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The New Woman and the Empire

Iveta Jusová

“This book considers ‘colonial’ issues in broad, unhackneyed ways, looking afresh at everything from Sarah Grand’s use of Malta as a background for her fiction, to George Egerton’s handling of Ireland as a colonial property of England, to Amy Levy’s attitudes toward a Zionist homeland for English Jews. Jusová continually places the question of colonialism in relation to broader ideological matters involving late-nineteenth century notions drawn from biology, philosophy, and other disciplines.” —Margaret D. Stetz, University of Delaware

“A highly interesting study of four fin-de-siècle New Woman writers containing excellent close readings of mostly prominent but also lesser-known texts by the authors. Jusová’s explorations beyond the usual colonial subjects to those less often examined adds an important new angle to New Woman studies.” —Ann Heilmann, University of Wales, Swanse

The New Woman and the Empire examines the intersections of gender, race, and colonial issues in the work of four culturally, socially, and nationally disparate New Women: Sarah Grand, George Egerton, Elizabeth Robins, and Amy Levy. Iveta Jusová underscores essential differences in these women’s negotiations of the Victorian colonial narrative and ascertains how these authors located the fin-de-siècle New Woman project in relation to the late-Victorian colonial contest and the racially biased narratives of evolution.

Seeking to contribute to our understanding of the discursive strategies available to late-Victorian women’s efforts to create space for their feminist agenda in public discourse, the book urges the reader to confront the fact that the success of these strategies was often predicated on marginalizing others. It underscores the various ways in which the work of all of the examined authors supported British imperialist efforts. Viewing much of Grand’s and Robins’s works’ embracement of the official colonial narrative as a strategically motivated move, The New Woman and the Empire focuses on the limitations such a narrative choice placed on these authors’ feminisms. But the book also highlights various discursive strategies that Egerton and Levy, and to a lesser extent Robins and Grand, forged to express a more resistant position towards both colonial narrative and evolutionary discourse.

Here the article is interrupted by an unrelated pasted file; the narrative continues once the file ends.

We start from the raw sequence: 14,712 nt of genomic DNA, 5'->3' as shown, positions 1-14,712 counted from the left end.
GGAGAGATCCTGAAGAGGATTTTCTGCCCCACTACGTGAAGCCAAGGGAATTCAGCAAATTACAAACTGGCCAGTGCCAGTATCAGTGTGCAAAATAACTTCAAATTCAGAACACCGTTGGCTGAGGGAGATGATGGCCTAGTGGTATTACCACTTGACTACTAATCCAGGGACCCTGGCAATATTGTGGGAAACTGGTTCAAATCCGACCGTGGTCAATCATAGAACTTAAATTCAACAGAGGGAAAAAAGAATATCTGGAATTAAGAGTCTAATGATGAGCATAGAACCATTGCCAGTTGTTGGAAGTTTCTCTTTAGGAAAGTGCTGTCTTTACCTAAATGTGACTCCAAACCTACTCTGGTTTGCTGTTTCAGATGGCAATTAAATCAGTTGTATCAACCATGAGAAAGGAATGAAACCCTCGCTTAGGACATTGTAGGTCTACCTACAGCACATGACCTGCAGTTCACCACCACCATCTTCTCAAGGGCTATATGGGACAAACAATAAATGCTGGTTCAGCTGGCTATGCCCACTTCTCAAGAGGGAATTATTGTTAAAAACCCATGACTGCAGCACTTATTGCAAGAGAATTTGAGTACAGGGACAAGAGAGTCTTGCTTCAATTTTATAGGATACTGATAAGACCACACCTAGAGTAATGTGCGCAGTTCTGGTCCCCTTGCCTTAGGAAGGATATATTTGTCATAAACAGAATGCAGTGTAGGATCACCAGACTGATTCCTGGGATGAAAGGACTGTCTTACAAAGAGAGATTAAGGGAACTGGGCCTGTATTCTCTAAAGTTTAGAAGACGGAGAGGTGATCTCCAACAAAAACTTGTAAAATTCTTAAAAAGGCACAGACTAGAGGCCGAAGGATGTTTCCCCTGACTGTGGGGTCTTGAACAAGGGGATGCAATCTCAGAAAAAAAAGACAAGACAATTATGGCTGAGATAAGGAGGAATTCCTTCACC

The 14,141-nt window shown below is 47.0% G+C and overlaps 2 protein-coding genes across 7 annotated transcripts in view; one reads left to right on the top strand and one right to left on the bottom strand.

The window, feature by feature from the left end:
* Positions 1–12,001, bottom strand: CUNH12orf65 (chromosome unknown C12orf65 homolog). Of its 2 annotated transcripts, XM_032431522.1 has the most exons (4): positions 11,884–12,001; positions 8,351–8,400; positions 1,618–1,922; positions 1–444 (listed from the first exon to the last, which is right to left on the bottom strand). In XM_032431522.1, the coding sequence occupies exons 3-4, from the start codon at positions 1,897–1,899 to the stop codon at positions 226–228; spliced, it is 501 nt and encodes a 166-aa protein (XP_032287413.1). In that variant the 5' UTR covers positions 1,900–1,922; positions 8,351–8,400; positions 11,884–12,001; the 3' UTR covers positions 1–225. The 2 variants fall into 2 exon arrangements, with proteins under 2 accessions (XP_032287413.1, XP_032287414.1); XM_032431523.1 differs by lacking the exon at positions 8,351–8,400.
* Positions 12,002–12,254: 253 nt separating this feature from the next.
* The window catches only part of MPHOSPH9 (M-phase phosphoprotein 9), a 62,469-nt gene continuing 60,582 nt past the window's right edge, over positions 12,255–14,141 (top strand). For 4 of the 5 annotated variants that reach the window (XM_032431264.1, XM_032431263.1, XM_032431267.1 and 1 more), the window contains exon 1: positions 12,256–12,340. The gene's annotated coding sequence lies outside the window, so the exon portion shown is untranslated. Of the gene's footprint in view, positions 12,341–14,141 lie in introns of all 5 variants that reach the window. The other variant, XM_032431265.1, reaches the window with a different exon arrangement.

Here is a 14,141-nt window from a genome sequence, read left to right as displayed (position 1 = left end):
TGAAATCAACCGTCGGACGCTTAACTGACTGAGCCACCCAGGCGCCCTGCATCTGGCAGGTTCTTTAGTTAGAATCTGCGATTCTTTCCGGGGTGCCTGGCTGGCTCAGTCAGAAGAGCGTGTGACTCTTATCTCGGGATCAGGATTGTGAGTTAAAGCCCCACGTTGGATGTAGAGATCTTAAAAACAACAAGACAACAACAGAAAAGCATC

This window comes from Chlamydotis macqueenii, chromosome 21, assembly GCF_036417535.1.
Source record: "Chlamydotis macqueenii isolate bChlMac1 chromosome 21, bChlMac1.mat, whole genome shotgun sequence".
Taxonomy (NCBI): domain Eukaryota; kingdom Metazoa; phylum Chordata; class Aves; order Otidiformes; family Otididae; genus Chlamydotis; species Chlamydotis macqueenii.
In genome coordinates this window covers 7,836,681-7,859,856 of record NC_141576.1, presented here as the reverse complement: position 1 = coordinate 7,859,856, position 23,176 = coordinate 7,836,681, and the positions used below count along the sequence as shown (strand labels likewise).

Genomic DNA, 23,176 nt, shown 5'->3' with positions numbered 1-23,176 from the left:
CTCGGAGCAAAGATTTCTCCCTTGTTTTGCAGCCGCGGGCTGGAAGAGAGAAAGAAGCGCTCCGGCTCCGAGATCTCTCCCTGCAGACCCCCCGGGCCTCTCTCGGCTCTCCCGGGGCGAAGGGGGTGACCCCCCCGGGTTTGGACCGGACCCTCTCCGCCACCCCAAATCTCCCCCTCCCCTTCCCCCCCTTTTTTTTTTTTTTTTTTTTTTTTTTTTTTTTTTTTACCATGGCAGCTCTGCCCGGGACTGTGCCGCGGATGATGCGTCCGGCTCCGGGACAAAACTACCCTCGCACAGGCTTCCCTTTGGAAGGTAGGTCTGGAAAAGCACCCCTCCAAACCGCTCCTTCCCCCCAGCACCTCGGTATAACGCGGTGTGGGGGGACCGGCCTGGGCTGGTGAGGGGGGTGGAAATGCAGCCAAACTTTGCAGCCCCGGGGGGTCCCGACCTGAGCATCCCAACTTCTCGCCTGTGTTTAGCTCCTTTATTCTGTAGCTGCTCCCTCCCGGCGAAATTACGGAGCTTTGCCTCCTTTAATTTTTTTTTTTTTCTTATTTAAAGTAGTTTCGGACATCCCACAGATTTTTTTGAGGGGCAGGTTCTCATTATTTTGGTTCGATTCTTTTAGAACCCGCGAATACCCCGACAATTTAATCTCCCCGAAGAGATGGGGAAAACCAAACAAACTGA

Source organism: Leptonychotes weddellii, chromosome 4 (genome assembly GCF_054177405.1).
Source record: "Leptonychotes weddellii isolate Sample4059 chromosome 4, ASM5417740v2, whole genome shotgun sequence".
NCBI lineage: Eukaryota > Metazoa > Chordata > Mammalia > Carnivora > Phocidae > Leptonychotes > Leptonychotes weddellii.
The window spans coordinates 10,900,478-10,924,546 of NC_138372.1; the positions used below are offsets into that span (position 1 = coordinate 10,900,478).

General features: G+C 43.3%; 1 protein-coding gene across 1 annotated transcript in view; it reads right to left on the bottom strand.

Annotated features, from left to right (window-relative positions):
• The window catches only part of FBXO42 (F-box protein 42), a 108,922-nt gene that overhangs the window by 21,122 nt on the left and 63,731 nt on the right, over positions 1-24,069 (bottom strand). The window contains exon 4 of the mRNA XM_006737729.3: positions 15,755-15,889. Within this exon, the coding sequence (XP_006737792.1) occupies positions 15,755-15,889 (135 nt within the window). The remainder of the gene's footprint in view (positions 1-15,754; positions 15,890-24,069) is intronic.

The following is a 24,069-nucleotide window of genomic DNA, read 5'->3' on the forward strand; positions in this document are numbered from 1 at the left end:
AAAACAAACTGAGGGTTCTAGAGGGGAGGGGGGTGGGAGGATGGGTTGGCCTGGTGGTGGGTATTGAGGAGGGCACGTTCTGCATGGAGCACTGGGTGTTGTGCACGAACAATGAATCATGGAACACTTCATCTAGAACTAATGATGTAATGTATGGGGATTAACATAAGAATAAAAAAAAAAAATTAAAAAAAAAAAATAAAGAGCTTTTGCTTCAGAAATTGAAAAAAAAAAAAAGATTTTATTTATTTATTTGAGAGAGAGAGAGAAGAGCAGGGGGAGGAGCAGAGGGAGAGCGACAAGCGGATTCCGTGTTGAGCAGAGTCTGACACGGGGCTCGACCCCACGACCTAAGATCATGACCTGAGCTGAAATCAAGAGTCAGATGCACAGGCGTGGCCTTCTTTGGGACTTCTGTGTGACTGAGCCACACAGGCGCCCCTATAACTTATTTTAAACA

Iveta Jusová is director of the Women’s Studies in Europe Program and assistant professor of women’s studies at Antioch College in Yellow Springs, Ohio.
 

Aug 2005
Literary Criticism/Feminist; Social Science/Feminism & Feminist Theory; Literary Criticism/European/English
264 pp. 6x9 4 illus.


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